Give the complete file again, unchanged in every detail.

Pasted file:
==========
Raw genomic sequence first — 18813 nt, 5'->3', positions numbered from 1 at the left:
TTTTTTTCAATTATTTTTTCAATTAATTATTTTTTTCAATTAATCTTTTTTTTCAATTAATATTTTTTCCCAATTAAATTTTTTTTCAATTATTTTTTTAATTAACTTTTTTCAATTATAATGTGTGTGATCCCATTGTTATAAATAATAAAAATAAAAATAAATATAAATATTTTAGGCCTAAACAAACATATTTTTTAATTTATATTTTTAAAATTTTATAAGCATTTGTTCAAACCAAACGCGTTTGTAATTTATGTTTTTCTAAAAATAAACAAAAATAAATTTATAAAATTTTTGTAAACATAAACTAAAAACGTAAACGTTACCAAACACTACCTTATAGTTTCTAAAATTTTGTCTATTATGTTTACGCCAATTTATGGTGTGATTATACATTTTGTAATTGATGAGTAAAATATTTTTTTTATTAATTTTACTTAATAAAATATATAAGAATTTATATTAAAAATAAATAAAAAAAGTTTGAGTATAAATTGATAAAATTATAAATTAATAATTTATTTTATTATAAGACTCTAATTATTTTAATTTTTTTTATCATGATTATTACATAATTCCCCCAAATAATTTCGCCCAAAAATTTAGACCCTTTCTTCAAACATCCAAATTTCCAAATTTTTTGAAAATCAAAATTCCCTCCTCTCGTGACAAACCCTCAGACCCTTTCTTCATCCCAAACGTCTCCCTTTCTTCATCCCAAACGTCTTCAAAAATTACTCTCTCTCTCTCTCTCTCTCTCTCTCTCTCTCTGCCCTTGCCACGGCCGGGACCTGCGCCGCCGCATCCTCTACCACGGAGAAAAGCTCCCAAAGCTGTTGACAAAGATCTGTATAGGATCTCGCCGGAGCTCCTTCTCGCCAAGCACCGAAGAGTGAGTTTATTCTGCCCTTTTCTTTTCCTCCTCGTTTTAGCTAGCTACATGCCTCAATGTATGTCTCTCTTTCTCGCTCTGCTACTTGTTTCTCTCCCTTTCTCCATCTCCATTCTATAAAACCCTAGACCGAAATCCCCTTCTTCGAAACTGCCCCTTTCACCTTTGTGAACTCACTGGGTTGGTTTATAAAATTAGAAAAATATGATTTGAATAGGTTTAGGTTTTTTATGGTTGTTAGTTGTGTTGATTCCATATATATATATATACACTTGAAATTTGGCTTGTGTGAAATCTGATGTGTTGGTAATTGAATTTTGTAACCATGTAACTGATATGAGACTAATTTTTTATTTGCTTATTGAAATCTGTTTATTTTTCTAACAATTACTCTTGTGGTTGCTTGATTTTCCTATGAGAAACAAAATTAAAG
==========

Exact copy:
Raw genomic sequence first — 18813 nt, 5'->3', positions numbered from 1 at the left:
TTTTTTTCAATTATTTTTTCAATTAATTATTTTTTTCAATTAATCTTTTTTTTCAATTAATATTTTTTCCCAATTAAATTTTTTTTCAATTATTTTTTTAATTAACTTTTTTCAATTATAATGTGTGTGATCCCATTGTTATAAATAATAAAAATAAAAATAAATATAAATATTTTAGGCCTAAACAAACATATTTTTTAATTTATATTTTTAAAATTTTATAAGCATTTGTTCAAACCAAACGCGTTTGTAATTTATGTTTTTCTAAAAATAAACAAAAATAAATTTATAAAATTTTTGTAAACATAAACTAAAAACGTAAACGTTACCAAACACTACCTTATAGTTTCTAAAATTTTGTCTATTATGTTTACGCCAATTTATGGTGTGATTATACATTTTGTAATTGATGAGTAAAATATTTTTTTTATTAATTTTACTTAATAAAATATATAAGAATTTATATTAAAAATAAATAAAAAAAGTTTGAGTATAAATTGATAAAATTATAAATTAATAATTTATTTTATTATAAGACTCTAATTATTTTAATTTTTTTTATCATGATTATTACATAATTCCCCCAAATAATTTCGCCCAAAAATTTAGACCCTTTCTTCAAACATCCAAATTTCCAAATTTTTTGAAAATCAAAATTCCCTCCTCTCGTGACAAACCCTCAGACCCTTTCTTCATCCCAAACGTCTCCCTTTCTTCATCCCAAACGTCTTCAAAAATTACTCTCTCTCTCTCTCTCTCTCTCTCTCTCTCTCTGCCCTTGCCACGGCCGGGACCTGCGCCGCCGCATCCTCTACCACGGAGAAAAGCTCCCAAAGCTGTTGACAAAGATCTGTATAGGATCTCGCCGGAGCTCCTTCTCGCCAAGCACCGAAGAGTGAGTTTATTCTGCCCTTTTCTTTTCCTCCTCGTTTTAGCTAGCTACATGCCTCAATGTATGTCTCTCTTTCTCGCTCTGCTACTTGTTTCTCTCCCTTTCTCCATCTCCATTCTATAAAACCCTAGACCGAAATCCCCTTCTTCGAAACTGCCCCTTTCACCTTTGTGAACTCACTGGGTTGGTTTATAAAATTAGAAAAATATGATTTGAATAGGTTTAGGTTTTTTATGGTTGTTAGTTGTGTTGATTCCATATATATATATATACACTTGAAATTTGGCTTGTGTGAAATCTGATGTGTTGGTAATTGAATTTTGTAACCATGTAACTGATATGAGACTAATTTTTTATTTGCTTATTGAAATCTGTTTATTTTTCTAACAATTACTCTTGTGGTTGCTTGATTTTCCTATGAGAAACAAAATTAAAG